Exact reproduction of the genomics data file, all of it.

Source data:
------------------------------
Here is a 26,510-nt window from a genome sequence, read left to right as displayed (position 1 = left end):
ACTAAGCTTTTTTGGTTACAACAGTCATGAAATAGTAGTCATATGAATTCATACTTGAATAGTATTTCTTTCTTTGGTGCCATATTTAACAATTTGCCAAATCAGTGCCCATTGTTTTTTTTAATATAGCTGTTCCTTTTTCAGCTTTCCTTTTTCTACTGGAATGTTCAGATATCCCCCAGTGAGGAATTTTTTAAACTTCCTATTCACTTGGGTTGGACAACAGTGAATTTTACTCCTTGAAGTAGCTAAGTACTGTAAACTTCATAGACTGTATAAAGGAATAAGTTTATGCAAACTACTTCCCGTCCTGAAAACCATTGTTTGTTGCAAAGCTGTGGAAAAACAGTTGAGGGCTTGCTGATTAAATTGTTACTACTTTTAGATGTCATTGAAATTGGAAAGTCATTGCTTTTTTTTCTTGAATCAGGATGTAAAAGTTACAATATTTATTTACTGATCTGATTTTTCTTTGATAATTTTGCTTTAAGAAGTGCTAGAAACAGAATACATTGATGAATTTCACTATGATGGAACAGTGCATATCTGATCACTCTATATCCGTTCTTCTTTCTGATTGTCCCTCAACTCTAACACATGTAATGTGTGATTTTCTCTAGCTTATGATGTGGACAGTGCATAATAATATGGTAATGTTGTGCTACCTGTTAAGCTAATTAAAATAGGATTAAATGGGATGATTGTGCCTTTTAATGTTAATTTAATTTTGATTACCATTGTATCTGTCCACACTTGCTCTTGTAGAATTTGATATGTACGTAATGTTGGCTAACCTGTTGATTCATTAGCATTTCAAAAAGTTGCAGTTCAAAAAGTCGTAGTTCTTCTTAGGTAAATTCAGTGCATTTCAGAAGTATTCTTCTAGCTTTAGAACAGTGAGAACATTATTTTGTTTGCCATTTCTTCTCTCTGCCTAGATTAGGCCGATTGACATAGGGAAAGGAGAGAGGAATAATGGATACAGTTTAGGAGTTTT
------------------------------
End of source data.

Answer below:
Here is a 26,510-nt window from a genome sequence, read left to right as displayed (position 1 = left end):
ACTAAGCTTTTTTGGTTACAACAGTCATGAAATAGTAGTCATATGAATTCATACTTGAATAGTATTTCTTTCTTTGGTGCCATATTTAACAATTTGCCAAATCAGTGCCCATTGTTTTTTTTAATATAGCTGTTCCTTTTTCAGCTTTCCTTTTTCTACTGGAATGTTCAGATATCCCCCAGTGAGGAATTTTTTAAACTTCCTATTCACTTGGGTTGGACAACAGTGAATTTTACTCCTTGAAGTAGCTAAGTACTGTAAACTTCATAGACTGTATAAAGGAATAAGTTTATGCAAACTACTTCCCGTCCTGAAAACCATTGTTTGTTGCAAAGCTGTGGAAAAACAGTTGAGGGCTTGCTGATTAAATTGTTACTACTTTTAGATGTCATTGAAATTGGAAAGTCATTGCTTTTTTTTCTTGAATCAGGATGTAAAAGTTACAATATTTATTTACTGATCTGATTTTTCTTTGATAATTTTGCTTTAAGAAGTGCTAGAAACAGAATACATTGATGAATTTCACTATGATGGAACAGTGCATATCTGATCACTCTATATCCGTTCTTCTTTCTGATTGTCCCTCAACTCTAACACATGTAATGTGTGATTTTCTCTAGCTTATGATGTGGACAGTGCATAATAATATGGTAATGTTGTGCTACCTGTTAAGCTAATTAAAATAGGATTAAATGGGATGATTGTGCCTTTTAATGTTAATTTAATTTTGATTACCATTGTATCTGTCCACACTTGCTCTTGTAGAATTTGATATGTACGTAATGTTGGCTAACCTGTTGATTCATTAGCATTTCAAAAAGTTGCAGTTCAAAAAGTCGTAGTTCTTCTTAGGTAAATTCAGTGCATTTCAGAAGTATTCTTCTAGCTTTAGAACAGTGAGAACATTATTTTGTTTGCCATTTCTTCTCTCTGCCTAGATTAGGCCGATTGACATAGGGAAAGGAGAGAGGAATAATGGATACAGTTTAGGAGTTTT